Ministers speak on important issues at Woodford Folk Festival

By Kirra Livingstone

PRIME Minister Anthony Albanese visited the Woodford Folk Festival on December 28-29 to discuss the importance of the arts within communities following the event’s long hiatus.

This was the festival’s fourth visit from an Australian Prime Minister and Prime Minister Albanese said the effects of the COVID-19 pandemic were harsh on the arts industry.

“The arts suffered terribly during COVID…the arts are not a luxury, they are central to our very being… [they] contain, nurture and protect our very sense of self,” he said.

“One of the great things about coming to Woodford is to hear the artists who aren’t in your record collection, and to discover something new.

“It’s a great opportunity to walk around, see a bit of music and meet with people.”

Minister for Indigenous Australians Linda Burney, and the first Aboriginal woman to serve in the Australian House of Representatives, spoke alongside the Prime Minister as well.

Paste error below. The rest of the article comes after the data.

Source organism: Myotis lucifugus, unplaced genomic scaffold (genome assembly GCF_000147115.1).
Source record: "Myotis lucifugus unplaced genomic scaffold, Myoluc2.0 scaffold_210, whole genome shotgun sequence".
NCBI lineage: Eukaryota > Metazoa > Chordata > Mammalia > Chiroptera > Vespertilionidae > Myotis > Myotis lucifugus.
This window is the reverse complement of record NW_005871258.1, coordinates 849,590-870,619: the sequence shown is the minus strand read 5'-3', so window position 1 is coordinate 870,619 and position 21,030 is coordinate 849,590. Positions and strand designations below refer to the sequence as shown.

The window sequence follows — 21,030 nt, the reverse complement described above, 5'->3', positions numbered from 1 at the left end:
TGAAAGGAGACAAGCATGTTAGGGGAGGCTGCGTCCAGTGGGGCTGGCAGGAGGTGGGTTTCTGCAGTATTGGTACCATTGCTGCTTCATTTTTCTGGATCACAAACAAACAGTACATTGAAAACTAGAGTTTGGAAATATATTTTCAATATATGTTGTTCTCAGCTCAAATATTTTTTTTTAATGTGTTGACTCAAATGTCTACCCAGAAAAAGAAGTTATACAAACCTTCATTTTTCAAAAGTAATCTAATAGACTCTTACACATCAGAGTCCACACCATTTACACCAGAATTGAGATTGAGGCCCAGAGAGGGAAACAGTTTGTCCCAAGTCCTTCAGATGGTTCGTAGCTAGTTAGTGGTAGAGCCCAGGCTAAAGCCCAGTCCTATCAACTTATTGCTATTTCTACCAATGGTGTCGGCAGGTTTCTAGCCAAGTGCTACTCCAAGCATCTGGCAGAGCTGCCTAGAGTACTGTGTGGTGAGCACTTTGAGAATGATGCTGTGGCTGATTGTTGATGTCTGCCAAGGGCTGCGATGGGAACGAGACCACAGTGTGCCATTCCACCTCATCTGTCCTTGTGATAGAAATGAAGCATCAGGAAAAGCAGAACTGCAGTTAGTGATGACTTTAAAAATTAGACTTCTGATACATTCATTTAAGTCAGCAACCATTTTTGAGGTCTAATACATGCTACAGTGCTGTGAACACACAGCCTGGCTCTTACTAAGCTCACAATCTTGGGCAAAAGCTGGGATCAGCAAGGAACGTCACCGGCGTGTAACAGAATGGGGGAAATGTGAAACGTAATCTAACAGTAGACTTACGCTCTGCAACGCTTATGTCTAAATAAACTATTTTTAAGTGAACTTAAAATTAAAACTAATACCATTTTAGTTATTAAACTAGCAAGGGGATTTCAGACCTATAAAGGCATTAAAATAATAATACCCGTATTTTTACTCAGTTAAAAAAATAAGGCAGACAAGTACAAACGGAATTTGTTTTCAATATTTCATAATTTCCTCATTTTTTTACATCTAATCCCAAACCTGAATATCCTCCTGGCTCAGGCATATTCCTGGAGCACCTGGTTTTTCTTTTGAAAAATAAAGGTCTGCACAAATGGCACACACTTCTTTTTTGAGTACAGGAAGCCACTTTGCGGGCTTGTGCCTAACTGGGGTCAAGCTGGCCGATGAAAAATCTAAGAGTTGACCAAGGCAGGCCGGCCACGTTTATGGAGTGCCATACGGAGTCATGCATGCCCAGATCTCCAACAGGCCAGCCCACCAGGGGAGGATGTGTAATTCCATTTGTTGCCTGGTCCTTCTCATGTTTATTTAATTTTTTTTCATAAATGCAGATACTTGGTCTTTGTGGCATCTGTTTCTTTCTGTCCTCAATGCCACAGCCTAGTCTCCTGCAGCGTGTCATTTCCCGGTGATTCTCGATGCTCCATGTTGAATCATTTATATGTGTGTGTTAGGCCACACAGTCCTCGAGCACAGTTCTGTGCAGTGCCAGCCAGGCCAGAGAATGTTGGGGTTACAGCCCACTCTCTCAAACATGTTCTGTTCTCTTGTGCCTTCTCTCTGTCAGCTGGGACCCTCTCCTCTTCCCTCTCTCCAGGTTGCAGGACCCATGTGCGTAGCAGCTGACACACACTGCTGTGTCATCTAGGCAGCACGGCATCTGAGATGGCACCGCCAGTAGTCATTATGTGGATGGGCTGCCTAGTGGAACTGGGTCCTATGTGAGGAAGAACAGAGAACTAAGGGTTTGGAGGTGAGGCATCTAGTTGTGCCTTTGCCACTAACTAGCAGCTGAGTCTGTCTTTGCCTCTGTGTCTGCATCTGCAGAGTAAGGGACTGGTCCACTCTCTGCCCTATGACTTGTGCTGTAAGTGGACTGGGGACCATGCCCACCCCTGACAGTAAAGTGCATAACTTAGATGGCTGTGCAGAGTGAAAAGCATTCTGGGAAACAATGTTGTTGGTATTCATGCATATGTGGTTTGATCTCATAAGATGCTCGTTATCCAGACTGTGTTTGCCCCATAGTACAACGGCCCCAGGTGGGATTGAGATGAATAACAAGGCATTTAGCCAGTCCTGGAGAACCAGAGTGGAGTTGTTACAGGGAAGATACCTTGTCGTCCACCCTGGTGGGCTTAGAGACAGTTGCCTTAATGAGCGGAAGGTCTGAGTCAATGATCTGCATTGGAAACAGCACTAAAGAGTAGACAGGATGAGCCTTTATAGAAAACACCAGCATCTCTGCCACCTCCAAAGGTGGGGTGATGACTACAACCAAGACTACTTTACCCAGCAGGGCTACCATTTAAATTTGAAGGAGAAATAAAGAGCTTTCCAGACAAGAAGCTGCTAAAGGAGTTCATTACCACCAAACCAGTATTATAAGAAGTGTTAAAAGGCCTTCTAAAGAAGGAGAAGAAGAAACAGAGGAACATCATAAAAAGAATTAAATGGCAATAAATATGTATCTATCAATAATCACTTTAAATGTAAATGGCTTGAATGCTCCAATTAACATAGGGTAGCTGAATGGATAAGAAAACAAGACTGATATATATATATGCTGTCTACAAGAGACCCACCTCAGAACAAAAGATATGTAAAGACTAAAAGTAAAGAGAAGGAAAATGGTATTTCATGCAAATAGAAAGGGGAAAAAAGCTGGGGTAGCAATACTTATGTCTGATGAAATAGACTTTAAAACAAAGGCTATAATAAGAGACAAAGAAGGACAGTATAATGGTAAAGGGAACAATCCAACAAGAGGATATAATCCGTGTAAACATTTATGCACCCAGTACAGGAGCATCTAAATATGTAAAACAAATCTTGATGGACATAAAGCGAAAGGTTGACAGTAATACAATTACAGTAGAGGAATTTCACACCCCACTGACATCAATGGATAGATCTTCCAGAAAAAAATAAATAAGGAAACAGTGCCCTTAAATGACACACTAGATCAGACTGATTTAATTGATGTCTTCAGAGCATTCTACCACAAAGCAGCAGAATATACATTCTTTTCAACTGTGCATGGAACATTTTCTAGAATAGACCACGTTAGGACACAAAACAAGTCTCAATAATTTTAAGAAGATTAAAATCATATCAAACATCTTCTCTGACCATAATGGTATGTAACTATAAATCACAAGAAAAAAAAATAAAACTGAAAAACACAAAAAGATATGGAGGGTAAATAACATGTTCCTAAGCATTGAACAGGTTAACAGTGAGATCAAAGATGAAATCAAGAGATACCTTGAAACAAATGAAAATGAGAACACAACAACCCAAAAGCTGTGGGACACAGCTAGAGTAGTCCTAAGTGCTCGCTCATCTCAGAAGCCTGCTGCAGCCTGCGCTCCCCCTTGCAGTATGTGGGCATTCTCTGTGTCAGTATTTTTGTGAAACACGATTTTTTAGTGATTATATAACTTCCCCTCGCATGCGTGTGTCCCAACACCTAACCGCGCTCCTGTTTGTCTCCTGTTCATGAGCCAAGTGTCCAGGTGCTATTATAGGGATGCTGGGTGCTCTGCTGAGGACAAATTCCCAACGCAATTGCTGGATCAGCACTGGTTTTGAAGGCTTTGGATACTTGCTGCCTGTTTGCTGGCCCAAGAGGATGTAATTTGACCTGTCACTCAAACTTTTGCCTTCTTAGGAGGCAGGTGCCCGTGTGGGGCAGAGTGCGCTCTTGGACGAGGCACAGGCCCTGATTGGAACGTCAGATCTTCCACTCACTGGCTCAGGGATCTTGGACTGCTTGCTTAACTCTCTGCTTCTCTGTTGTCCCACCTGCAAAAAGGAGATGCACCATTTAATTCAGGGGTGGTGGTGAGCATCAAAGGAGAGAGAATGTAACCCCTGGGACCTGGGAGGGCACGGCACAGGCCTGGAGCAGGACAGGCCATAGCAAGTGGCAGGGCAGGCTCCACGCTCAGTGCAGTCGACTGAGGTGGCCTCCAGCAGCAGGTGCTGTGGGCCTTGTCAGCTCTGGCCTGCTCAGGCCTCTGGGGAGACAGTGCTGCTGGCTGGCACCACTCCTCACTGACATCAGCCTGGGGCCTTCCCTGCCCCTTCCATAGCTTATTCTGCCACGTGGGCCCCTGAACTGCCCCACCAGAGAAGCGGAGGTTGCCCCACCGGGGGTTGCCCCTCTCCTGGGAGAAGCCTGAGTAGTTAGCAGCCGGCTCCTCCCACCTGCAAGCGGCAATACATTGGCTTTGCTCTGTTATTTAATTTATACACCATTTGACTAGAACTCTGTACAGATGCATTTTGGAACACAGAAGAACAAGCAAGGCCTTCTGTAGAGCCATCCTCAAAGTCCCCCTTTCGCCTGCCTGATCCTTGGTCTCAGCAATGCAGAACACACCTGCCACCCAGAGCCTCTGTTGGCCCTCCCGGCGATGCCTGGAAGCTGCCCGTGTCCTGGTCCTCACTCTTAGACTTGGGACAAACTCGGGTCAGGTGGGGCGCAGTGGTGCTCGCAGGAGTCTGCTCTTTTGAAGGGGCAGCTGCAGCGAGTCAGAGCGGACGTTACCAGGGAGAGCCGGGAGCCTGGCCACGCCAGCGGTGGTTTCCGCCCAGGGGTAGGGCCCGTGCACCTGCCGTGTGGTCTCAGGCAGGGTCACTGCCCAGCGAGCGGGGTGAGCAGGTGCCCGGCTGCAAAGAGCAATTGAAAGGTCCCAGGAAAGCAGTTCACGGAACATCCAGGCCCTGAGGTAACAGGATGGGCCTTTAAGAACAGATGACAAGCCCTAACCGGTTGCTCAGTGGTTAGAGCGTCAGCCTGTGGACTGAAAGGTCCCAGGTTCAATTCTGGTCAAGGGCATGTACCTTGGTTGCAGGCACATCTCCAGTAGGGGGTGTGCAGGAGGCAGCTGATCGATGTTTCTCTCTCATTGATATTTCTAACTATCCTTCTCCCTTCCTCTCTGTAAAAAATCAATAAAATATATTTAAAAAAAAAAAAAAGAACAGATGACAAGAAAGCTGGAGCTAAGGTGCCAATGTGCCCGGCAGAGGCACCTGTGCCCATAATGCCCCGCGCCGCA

The main focus of her speech was to bring to light the importance of what voting yes in a referendum to establish an Aboriginal and Torres Strait Islander Voice, will do for the country.

“In 2023, you will get your chance to write yes in very big letters… in a referendum, and in 2023, I know this country is up for it [and] I know this country will vote yes,” she said.

“It will be a simple but momentous step on the path to making Australia a better place for everyone.

“I want us to dare to dream… because we have an opportunity to unite Australia.”